The electric ecology of bumblebees

  • Clara M Montgomery

Student thesis: Doctoral ThesisDoctor of Philosophy (PhD)


The positive electric charge carried by bumblebees (Bombus terrestris) has been shown to affect the movement of pollen between bee and flower during pollination and is likely to affect the sensitivity of bumblebees to electrical stimuli. In this thesis, I investigate how bumblebees gain charge and how this charge affects their interactions with their environment. I show that bumblebees gain an electric charge during flight and when foraging on flowers by triboelectrification. I establish that bumblebees flying outdoors have similar charges to bees flying in the laboratory and further find that charge is affected by relative humidity. Validating previous models of pollen transfer, my measurements also demonstrate that the electric charge carried by bees in nature is sufficient to facilitate pollen transfer during pollination.
Electric charges are measured on the pollinivorous solitary bee species Osmia bicornis and on the social wasp Vespula vulgaris. O. bicornis is found to have similar magnitude positive charges and triboelectrical properties to B. terrestris. Positive charge is not found on V. vulgaris, suggesting that charge generation is an adaptation for pollinivory. This finding supports the hypothesis that cuticular hairs constitute an adaptation enhancing electrostatic pollen transfer.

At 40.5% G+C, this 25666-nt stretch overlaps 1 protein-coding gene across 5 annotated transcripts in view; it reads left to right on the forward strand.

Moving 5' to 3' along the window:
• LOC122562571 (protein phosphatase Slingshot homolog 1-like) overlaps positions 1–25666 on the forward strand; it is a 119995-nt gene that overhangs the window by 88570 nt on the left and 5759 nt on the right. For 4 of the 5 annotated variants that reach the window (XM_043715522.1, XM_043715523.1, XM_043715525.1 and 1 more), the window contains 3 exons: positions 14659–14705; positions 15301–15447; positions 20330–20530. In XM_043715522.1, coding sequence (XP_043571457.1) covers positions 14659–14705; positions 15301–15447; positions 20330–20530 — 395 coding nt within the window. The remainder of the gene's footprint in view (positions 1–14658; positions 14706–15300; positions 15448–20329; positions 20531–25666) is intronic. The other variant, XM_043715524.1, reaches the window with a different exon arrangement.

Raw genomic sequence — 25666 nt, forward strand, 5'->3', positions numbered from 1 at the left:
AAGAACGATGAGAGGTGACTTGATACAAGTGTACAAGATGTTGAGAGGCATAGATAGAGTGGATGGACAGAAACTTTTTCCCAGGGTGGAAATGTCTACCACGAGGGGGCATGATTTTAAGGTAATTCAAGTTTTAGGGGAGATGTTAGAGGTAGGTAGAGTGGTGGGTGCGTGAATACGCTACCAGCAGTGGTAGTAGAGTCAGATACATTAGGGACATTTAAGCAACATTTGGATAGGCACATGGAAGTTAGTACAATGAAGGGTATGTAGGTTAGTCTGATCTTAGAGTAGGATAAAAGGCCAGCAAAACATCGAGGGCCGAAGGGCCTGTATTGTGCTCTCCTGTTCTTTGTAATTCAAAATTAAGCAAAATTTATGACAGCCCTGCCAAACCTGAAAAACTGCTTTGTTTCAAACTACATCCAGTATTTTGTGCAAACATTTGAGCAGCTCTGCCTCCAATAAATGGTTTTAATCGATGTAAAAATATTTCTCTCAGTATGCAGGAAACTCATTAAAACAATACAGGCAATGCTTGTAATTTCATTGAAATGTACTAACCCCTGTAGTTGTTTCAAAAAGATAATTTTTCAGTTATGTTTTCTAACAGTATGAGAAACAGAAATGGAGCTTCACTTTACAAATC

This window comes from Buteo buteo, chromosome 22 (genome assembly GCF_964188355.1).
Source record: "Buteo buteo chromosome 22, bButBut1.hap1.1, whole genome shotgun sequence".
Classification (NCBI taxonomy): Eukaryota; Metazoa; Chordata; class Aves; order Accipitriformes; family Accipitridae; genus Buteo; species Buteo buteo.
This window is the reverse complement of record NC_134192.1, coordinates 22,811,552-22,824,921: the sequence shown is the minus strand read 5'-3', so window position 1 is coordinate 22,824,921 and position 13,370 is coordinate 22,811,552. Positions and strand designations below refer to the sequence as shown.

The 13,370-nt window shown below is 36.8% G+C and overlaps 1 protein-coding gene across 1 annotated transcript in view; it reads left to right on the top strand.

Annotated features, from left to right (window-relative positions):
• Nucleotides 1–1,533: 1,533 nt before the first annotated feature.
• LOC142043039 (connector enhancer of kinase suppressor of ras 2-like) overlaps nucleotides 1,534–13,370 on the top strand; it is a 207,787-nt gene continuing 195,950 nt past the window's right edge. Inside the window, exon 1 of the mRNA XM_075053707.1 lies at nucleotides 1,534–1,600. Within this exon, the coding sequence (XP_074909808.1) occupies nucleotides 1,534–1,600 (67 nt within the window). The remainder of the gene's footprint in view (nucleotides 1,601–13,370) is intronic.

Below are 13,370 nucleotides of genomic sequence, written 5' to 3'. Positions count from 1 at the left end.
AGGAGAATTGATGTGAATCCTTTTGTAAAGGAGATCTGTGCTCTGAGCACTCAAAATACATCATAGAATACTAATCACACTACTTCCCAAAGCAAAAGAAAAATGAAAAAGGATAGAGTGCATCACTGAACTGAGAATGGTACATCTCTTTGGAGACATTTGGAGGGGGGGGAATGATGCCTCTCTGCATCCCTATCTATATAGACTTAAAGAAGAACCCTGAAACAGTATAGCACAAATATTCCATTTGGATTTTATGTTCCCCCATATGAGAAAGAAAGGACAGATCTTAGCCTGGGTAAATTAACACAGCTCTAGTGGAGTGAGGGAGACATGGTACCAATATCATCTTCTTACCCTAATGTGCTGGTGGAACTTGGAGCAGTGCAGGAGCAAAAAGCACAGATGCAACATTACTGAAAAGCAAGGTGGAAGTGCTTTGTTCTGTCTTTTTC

Mellitophilous flowers advertise their presence to bees using the emission of floral volatiles, with peak volatile emissions corresponding with the peak activity period of their pollinators. In Petunia integrifolia, electrical stimulation by touching the flower with a positively charged nylon ball causes an increase in volatile emissions when using charges representative of highly charged bees. In Antirrhinum majus MTP flowers charge presentation does not result in increased volatile emissions. Finally, I show that P. integrifolia flowers visited by charged bumblebees show an increase in volatile emissions, suggesting that bumblebee charge acts as an indicator of pollinator presence. Previously unappreciated, this electrostatic communication channel is proposed to be adaptive as it enables petunia flowers to coordinate their peak volatile emissions with the activity of their pollinators.
Date of Award23 Jan 2020
Original languageEnglish
Awarding Institution
  • The University of Bristol
SupervisorDaniel Robert (Supervisor)

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